AS&T Fall 2009 Colloquia Series
The AS&T Fall 2009 Colloquia will be held on September 23, October 21, and December 9. All talks are held from 4 PM-5 PM in Sibley Auditorium, Bechtel Engineering Center (refreshments will be served at 3:45 PM outside of the Garbarini Lounge). Professor David Attwood, EECS will speak on Sep. 23, Professor Dan Fletcher, BIOE will speak on Oct. 21, and Professor Marty Banks, Optometry/Vision Science will speak on Dec. 9.
• September 23, 2009
Speaker: Professor David Attwood, EECS
4 PM-5 PM, Sibley Auditorium, Bechtel Engr. Center
Title: Nanoscale Soft x-ray and EUV Imaging for Microscopy and Lithography
Nanoscale imaging is approaching 10 nm for both soft x-ray microscopy and extreme ultraviolet (EUV) lithography. Soft x-ray microscopy addresses scientific issues involving nanoscale magnetism, cellular biotomography, wet environmental studies, and others, all utilizing elemental specificity. Future directions include the extension to fsec/asec dynamics, for which source development is the major issue. EUV lithography is the leading candidate for high volume manufacturing of computer chips at the 16 nm node in 2013. At this node physical gates are expected to be 11 nm wide. While there are several significant issues, including defect-free masks and resists that simultaneously achieve resolution, sensitivity and LER , the major issue affecting insertion at the 16 nm node is the achievement of a 250 watt (collectible, in-band, spectrally clean) EUV source. In this presentation we discuss recent results and challenges for the future, for both soft x-ray microscopy (nm and fsec) and EUV lithography (2013 or later?).
David Attwood received his PhD in Applied Physics from NYU in 1972. He was the founding Director for the Center for X-Ray Optics (LBNL) and the first Scientific Director of the Advanced Light Source at Lawrence Berkeley National Laboratory. He has been a Professor-in-Residence at Berkeley since 1989 and is a founding member of the Applied Science & Technology PhD program.
• October 21, 2009
Professor Daniel Fletcher, BIOE
4-5 PM, Sibley Auditorium, Bechtel Engineering Center
Title: Cantilevers, Jets, and Lenses: Tools for Engineering Biology
Biological systems are extraordinarily complex and remarkably capable. Even single cells exhibit behaviors that are far from being fully explained, such as crawling motility and cell division. Progress in understanding biological systems often relies on the development of new technologies for measurement and manipulation. In this talk, I will describe several new experimental tools that my laboratory has developed to quantify biological behavior at the molecular and cellular scale. We have used these tools to gain a better understanding of how molecules that make up the cell’s cytoskeleton collectively generate forces for movement and shape change. This understanding is provided insight into how cells and cell-like structures can be engineered to address therapeutic challenges.
Daniel Fletcher joined the Bioengineering Graduate Group in 2002 after earning his PhD. from Stanford the previous year. He has since gone on to earn numerous awards including NSF's CAREER early faculty development award and becoming a White House Fellow. Professor Fletcher, in addition to being an Associate Professor on campus, is deputy director of the Physical Biosciences division of Lawrence Berkeley National Laboratory.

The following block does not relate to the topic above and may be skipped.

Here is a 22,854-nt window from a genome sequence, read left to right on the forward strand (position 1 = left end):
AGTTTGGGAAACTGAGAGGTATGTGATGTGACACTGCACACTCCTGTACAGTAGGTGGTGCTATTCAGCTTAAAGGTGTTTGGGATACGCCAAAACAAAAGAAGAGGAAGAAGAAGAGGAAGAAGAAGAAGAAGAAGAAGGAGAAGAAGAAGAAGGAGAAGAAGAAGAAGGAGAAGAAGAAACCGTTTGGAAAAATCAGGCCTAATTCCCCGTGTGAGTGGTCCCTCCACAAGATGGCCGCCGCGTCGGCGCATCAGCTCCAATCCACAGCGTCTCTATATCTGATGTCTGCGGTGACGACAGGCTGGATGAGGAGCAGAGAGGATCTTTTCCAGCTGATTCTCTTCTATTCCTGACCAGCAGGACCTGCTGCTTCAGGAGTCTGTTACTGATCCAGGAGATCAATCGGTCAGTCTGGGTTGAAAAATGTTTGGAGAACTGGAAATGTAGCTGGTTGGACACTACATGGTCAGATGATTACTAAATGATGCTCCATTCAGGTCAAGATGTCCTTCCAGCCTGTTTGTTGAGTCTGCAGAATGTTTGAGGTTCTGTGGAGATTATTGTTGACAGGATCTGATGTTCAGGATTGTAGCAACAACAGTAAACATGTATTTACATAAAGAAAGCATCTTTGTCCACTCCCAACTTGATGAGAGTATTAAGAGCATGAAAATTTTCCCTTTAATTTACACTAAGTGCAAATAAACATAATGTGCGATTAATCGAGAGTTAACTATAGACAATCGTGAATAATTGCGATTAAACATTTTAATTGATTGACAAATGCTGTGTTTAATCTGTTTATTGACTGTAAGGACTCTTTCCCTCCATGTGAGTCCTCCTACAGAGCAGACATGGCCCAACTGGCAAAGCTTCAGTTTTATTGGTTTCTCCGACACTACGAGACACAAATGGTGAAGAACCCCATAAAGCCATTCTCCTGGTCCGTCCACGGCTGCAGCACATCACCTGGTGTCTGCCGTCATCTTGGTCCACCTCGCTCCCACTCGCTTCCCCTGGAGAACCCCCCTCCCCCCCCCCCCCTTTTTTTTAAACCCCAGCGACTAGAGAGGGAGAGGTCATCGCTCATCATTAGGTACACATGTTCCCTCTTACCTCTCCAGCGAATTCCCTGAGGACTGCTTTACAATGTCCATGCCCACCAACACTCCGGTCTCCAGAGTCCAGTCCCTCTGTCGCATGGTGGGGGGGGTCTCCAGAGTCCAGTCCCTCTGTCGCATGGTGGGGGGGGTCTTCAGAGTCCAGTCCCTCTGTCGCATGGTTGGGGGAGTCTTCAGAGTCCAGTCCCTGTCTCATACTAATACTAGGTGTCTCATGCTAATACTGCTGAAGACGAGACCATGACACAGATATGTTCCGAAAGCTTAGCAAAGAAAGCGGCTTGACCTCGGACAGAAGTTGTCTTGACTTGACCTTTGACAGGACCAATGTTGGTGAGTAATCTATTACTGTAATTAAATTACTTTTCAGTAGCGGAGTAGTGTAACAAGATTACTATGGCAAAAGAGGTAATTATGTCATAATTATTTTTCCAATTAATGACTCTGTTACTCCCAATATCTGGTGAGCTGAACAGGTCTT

• December 9, 2009
Professor Marty Banks, Optometry/Vision Science
4-5 PM, Sibley Auditorium, Bechtel Engineering Center
Title: Blur and Perceived Depth: Probabilistic Model, Experimental Data, and Possibly a New Technique for Deblurring
The pattern of blur in an image affects the apparent scale of the image’s contents. It is useful to understand how this phenomenon works and to develop algorithms that would enable image designers to manipulate depth-of-field effects in order to produce a desired apparent scale. We present a probabilistic model of how viewers could use blur and other pictorial cues to estimate the absolute and relative distances to objects in a scene. From the model, we developed a semi-automated algorithm that applies blur to a sharply rendered image and thereby changes the apparent distance and scale of the scene’s contents. To examine the correspondence between the model/algorithm and viewer experience, we conducted an experiment with human viewers and compared their estimates of absolute distance to the model’s estimates. We did this for images with geometrically correct blur and for images with commonly used approximations to the correct blur. The agreement between the experimental data and model predictions was excellent. Interestingly, the model predicts that some approximations should work well and that others should not; human viewers behaved in the same fashion as the model to the approximation. The model and algorithm allow one to manipulate blur precisely and efficiently to achieve the perception of desired scale. The model and algorithm also open the opportunity for improving techniques for deblurring images by converting the problem from blind to non-blind deconvolution.
Martin Banks earned his PhD in Developmental Psychology from the University of Minnesota in 1976. Arriving at Berkeley in 1984, he is currently a Professor in Optometry and Vision Science, which he chaired from 1995 to 2002. He is also affiliated with the department of Psychology. Professor Banks's research focuses on perception of visual space, multisensory interactions, and virtual environments.